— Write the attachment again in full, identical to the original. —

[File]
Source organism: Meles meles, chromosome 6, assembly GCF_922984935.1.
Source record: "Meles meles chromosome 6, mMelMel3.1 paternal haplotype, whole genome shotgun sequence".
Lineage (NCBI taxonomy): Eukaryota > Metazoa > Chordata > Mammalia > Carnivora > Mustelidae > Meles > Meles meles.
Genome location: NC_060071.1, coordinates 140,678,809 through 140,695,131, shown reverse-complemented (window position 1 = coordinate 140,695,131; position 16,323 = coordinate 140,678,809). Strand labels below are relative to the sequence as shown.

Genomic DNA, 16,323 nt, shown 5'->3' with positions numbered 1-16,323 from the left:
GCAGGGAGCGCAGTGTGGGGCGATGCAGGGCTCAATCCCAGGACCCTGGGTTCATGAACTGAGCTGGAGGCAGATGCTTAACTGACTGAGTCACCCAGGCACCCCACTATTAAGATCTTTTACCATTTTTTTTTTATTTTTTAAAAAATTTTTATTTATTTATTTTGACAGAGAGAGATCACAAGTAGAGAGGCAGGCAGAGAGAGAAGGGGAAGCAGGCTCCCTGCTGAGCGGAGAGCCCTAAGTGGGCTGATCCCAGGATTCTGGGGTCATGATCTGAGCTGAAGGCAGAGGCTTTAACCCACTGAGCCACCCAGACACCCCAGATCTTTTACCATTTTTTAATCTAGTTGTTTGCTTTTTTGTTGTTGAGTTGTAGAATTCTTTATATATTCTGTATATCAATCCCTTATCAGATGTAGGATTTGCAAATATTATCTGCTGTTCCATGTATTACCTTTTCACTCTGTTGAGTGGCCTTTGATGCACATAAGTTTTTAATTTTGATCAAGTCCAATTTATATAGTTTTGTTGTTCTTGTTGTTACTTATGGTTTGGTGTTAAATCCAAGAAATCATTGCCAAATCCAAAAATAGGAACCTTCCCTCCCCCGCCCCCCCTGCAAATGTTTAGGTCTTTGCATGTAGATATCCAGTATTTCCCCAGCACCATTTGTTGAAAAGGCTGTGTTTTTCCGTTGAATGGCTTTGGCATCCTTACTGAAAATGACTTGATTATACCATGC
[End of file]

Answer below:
Source organism: Meles meles, chromosome 6, assembly GCF_922984935.1.
Source record: "Meles meles chromosome 6, mMelMel3.1 paternal haplotype, whole genome shotgun sequence".
Lineage (NCBI taxonomy): Eukaryota > Metazoa > Chordata > Mammalia > Carnivora > Mustelidae > Meles > Meles meles.
Genome location: NC_060071.1, coordinates 140,678,809 through 140,695,131, shown reverse-complemented (window position 1 = coordinate 140,695,131; position 16,323 = coordinate 140,678,809). Strand labels below are relative to the sequence as shown.

Genomic DNA, 16,323 nt, shown 5'->3' with positions numbered 1-16,323 from the left:
GCAGGGAGCGCAGTGTGGGGCGATGCAGGGCTCAATCCCAGGACCCTGGGTTCATGAACTGAGCTGGAGGCAGATGCTTAACTGACTGAGTCACCCAGGCACCCCACTATTAAGATCTTTTACCATTTTTTTTTTATTTTTTAAAAAATTTTTATTTATTTATTTTGACAGAGAGAGATCACAAGTAGAGAGGCAGGCAGAGAGAGAAGGGGAAGCAGGCTCCCTGCTGAGCGGAGAGCCCTAAGTGGGCTGATCCCAGGATTCTGGGGTCATGATCTGAGCTGAAGGCAGAGGCTTTAACCCACTGAGCCACCCAGACACCCCAGATCTTTTACCATTTTTTAATCTAGTTGTTTGCTTTTTTGTTGTTGAGTTGTAGAATTCTTTATATATTCTGTATATCAATCCCTTATCAGATGTAGGATTTGCAAATATTATCTGCTGTTCCATGTATTACCTTTTCACTCTGTTGAGTGGCCTTTGATGCACATAAGTTTTTAATTTTGATCAAGTCCAATTTATATAGTTTTGTTGTTCTTGTTGTTACTTATGGTTTGGTGTTAAATCCAAGAAATCATTGCCAAATCCAAAAATAGGAACCTTCCCTCCCCCGCCCCCCCTGCAAATGTTTAGGTCTTTGCATGTAGATATCCAGTATTTCCCCAGCACCATTTGTTGAAAAGGCTGTGTTTTTCCGTTGAATGGCTTTGGCATCCTTACTGAAAATGACTTGATTATACCATGC